– We can have leaderboards and contests (like the aforementioned Game of Phones) and give out prizes
– We can offer insights or suggestions if you are not saving much money with Ting
– We can help you sweep monthly savings into interest bearing accounts or charitable donations

But we need for more people to play along. So, if you have not already done so, please take a few seconds to fill in the data. (You need to be logged into your account.)  Thanks. Now get back to your saving.

Breaking news: iPhone 5’s just as good as they were two days ago

jordanWhen I was buying basketball shoes in my early twenties, I always asked the staff at Foot Locker for last year’s Air Jordans. I couldn’t care less about having the latest shoe. I liked Nike because it was light and cushiony. I needed ankle protection and I needed any help I could get on my first step more than I needed patent leather. While the latest shoe might actually have been a bit lighter and even more cushiony, I knew the price was inflated by the kids who wanted the latest thing (and patent leather) and the price of last year’s shoe was deflated versus its true functional worth because all those kids didn’t want it.

The iPhone 6 looks awesome. I would never want to pretend otherwise. It has huge functional benefits. I wish we supported it today and I can’t wait until we do. It is a great day for early adopters.

But it is also a great day for bargain hunters.

It is always helpful to remind ourselves that while the new product is better, the old one hasn’t gotten any worse. That seems obvious. But we tend to think about everything in relative terms.

Ting customers spend less

Every time a major wireless carrier piles more gigabytes onto their “family plan” or lowers the price of their “starter plan,” we get the same questions and claims.

Does Ting charge less than AT&T for 10 GB?!
I can pay less for 2 GB on T-Mobile!

Forget how much money you are wasting if you go under that 10GB on AT&T in a given month. Forget what happens to you if you go over the 2GB on T-Mobile in a given month. Forget which company you would trust when you have a problem or which company you would most want to have over for dinner.

The simple answer is this. We have over 70,000 Ting customers now and they are spending less money on their cellphone bills than anybody spends on any of the major carriers by using less.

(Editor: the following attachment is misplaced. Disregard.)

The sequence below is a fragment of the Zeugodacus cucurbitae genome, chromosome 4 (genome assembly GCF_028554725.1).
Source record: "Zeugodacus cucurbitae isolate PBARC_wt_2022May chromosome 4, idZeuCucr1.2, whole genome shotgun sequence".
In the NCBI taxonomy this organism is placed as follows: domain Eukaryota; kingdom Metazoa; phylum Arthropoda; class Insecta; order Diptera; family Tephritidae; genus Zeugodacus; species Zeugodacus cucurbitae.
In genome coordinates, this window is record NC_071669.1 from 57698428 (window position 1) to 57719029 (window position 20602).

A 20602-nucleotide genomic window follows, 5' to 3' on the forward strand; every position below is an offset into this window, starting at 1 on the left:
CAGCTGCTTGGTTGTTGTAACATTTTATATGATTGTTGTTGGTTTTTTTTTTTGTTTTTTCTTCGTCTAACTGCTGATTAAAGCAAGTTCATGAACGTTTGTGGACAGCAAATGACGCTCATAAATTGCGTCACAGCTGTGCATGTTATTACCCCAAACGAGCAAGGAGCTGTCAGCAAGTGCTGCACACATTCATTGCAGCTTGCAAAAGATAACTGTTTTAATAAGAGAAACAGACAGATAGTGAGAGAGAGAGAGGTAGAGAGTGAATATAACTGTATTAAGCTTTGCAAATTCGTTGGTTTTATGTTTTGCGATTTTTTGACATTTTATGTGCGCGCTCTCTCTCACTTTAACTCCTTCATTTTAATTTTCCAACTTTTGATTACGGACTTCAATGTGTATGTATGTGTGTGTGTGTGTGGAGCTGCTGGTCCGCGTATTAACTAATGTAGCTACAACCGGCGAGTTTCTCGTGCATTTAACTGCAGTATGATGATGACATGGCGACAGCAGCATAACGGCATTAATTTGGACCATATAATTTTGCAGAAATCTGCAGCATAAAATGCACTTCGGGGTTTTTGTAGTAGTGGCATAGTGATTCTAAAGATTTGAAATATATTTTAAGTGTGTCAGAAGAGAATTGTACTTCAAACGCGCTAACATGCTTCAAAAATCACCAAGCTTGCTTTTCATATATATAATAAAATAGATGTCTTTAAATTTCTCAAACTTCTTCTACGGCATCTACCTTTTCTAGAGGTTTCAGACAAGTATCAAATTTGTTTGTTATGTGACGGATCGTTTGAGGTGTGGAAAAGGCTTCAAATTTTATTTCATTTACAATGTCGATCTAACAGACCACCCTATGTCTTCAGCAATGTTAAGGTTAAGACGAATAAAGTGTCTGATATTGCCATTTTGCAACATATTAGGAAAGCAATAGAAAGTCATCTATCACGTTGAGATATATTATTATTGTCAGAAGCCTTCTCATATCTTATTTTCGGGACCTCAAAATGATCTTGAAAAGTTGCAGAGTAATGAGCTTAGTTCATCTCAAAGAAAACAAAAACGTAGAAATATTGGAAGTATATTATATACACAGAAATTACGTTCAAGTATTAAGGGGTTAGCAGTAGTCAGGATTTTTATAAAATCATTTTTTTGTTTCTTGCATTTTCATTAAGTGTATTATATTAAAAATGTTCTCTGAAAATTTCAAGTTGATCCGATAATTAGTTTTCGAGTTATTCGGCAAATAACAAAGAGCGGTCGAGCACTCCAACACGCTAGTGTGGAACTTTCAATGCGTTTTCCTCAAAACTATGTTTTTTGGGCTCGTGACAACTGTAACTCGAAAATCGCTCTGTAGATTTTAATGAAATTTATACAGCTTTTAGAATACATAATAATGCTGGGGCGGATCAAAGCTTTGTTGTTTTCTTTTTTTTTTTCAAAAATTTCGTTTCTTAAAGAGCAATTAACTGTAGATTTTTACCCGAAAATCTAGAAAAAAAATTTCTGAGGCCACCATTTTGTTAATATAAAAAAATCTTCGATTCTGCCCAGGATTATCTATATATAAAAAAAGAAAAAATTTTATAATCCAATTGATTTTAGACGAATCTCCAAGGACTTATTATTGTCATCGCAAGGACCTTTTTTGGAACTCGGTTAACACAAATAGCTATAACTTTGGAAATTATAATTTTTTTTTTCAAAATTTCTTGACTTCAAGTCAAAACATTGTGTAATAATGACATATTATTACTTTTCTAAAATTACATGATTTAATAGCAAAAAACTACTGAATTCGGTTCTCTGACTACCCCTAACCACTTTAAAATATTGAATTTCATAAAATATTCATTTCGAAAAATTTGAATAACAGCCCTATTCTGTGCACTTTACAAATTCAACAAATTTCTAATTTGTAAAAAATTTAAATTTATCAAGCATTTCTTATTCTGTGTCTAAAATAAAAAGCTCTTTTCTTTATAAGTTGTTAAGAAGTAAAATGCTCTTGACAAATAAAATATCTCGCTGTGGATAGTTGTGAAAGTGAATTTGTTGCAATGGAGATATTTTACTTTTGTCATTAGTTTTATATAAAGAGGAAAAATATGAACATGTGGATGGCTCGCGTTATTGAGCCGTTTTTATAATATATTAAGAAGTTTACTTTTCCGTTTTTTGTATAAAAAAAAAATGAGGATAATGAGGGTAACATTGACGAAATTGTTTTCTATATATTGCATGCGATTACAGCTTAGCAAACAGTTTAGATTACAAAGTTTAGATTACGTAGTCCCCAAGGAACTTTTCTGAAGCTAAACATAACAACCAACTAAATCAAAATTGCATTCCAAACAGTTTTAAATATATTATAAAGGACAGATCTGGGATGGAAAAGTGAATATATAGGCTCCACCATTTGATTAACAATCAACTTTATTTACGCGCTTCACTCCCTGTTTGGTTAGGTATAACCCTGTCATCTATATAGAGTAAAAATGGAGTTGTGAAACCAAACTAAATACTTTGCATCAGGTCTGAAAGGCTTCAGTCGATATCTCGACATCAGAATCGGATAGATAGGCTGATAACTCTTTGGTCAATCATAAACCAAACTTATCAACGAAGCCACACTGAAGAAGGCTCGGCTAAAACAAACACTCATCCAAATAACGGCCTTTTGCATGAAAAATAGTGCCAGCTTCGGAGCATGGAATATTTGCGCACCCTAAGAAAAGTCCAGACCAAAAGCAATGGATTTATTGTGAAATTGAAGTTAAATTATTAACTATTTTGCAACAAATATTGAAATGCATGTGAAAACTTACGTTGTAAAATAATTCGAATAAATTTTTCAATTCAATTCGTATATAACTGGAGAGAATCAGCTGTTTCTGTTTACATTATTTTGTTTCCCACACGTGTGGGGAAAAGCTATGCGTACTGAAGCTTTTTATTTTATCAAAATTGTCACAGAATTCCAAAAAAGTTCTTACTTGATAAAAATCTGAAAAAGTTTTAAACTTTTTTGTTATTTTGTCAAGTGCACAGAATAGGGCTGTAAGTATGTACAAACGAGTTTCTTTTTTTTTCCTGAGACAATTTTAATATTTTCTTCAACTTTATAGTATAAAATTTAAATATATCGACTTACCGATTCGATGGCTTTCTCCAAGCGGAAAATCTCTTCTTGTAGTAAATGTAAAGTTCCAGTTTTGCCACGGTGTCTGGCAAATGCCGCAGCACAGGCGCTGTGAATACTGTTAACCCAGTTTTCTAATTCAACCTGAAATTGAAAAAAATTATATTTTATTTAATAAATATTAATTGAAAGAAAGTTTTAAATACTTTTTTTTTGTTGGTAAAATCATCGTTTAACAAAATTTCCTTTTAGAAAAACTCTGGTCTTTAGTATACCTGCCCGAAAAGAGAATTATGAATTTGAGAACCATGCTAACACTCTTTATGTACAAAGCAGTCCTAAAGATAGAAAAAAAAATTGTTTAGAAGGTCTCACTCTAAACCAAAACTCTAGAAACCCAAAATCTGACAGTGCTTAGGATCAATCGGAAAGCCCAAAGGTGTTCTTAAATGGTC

These are iPhone and Samsung Galaxy users. They are educated, employed and banked. They love email, Facebook, podcasts and Taylor Swift videos. They have just decided that they do not want to spend $100 a month on their family phone bill. In fact, they do not want to spend $45 for a single device. So they are using Wi-Fi whenever it is available. They are preloading or turning off videos in Facebook and Instagram. They are setting up alerts just to let them know when they’ve reached certain levels every month.

Here are the results in black and white for the month of July. These are mean bills and usage levels…

july bills

(If you are an analyst or investor poking around in my conversation with regular people here, this is not data we intend to disclose regularly going forward. Don’t start building models or tracking trends. There is a lot of misinformation and misunderstanding about how much folks need and how much they should spend on their cellphones. I thought it would be helpful and refreshing to reveal this one very specific snapshot.)

If you simply do not want to think about your mobile usage at all, then you should absolutely enjoy the luxury of not thinking about it. We all choose items in our life where we budget and items where we splurge. I have been bringing a sandwich to work for lunch and wearing the same pair of shoes every weekday for over three years. I also take family vacations in southern France.

If you want to spend less than $25 a month on your smartphone bill, ask over 70,000 Ting customers how they do it. They tend to be happy to share and their suggestions may be surprisingly easy to implement.